April 24, 2012:
As economic sanctions on Iran grow stronger and more extensive one source of forbidden goods becomes more important. That source is China, which opposes the sanctions but goes through the motions of observing them. But China has always been the ultimate source of forbidden military and nuclear research items for Iran. This includes Western gear, including stuff from the United States. These American items are usually obtained by Chinese trading companies, who serve as a one-stop-shopping source for many countries. The trading companies break American laws when they ship some types of restricted (by American regulations) gear to embargoed nations. This is done using forged documents and bribes. These Chinese exporters have little fear of punishment because the Chinese government refuses to discipline its wayward firms. Trading companies can be hurt in other ways, as U.S. regulators can reach just about every other country (except China) using the enormous U.S. presence in the international banking system. But the Chinese traders consider these fines a cost-of-doing-business and charge extra for dirty deals. Thus as the sanctions on Iran grow more formidable, prices Iran must pay go up and the Chinese profits increase even more.
This kind of smuggling employs techniques that Iran has used successfully for a long time. Many Western suppliers would simply charge a much higher price to cover the risk of being found out and prosecuted. There are, as the Iranians know well, a lot of Western suppliers who are willing to take the risk. But as the risk of getting caught and the penalties increase more and more Westerners abandon this lucrative business to the Chinese.
The war on Iranian arms smuggling has been intensifying in the last decade. Most countries cooperate but not all. While Turkey has been getting cozy with Iran, the Turks still enforce international trade sanctions against Iran. But as Turkey encourages its companies to do more business with Iran, there are more opportunities to smuggle forbidden goods to assist Iranian nuclear weapons and ballistic missile projects. Iran takes advantage of this whenever possible.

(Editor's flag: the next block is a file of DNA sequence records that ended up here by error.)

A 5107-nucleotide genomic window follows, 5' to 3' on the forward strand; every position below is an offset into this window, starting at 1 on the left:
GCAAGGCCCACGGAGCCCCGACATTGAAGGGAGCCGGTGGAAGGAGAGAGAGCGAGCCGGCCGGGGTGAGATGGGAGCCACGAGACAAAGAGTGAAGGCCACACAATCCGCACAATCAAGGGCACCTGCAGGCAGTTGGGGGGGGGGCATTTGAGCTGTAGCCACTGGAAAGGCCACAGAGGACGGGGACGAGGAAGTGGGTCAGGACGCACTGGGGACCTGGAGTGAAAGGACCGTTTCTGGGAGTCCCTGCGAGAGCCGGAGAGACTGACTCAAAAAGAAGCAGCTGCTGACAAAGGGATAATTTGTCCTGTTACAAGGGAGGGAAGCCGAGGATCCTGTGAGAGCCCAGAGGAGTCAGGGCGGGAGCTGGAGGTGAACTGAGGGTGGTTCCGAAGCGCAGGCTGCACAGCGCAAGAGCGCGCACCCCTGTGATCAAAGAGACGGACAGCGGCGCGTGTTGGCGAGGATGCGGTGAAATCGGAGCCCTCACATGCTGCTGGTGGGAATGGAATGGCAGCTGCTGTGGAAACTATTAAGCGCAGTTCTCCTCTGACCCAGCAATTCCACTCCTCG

Germany was once a favorite place for Iran to buy equipment for their ballistic missile and nuclear weapons programs. No longer. For example, four years ago a German citizen was prosecuted for running a weapons related smuggling operation. The defendant shipped 16 tons of high-grade graphite, used for making rocket nozzles, to Iran in 2005-7. The defendant mislabeled the graphite as low-grade, which was legal to sell to Iran. Another ten tons of the high-grade graphite was caught by Turkish customs officials. Germany adopted stricter export rules for Iran four years ago and promptly began seeking out and prosecuting those who ignored the ban. More recently, Germans have been prosecuted for exporting special metals and manufacturing equipment needed for ballistic missile warheads.
Ever since the U.S. embargo was imposed in 1979 (after Iran broke diplomatic protocol by seizing the American embassy), Iran has sought, with some success, to offer big money to smugglers who can beat the embargo and get needed industrial and military equipment. This is a risky business and American and European prisons are full of Iranians, and other nationals, who tried and often failed to procure forbidden goods. The smuggling operations are currently under more scrutiny, and attack, because of Iran's growing nuclear weapons program. But the Iranians simply offer more money and more smugglers step up to keep the goodies coming.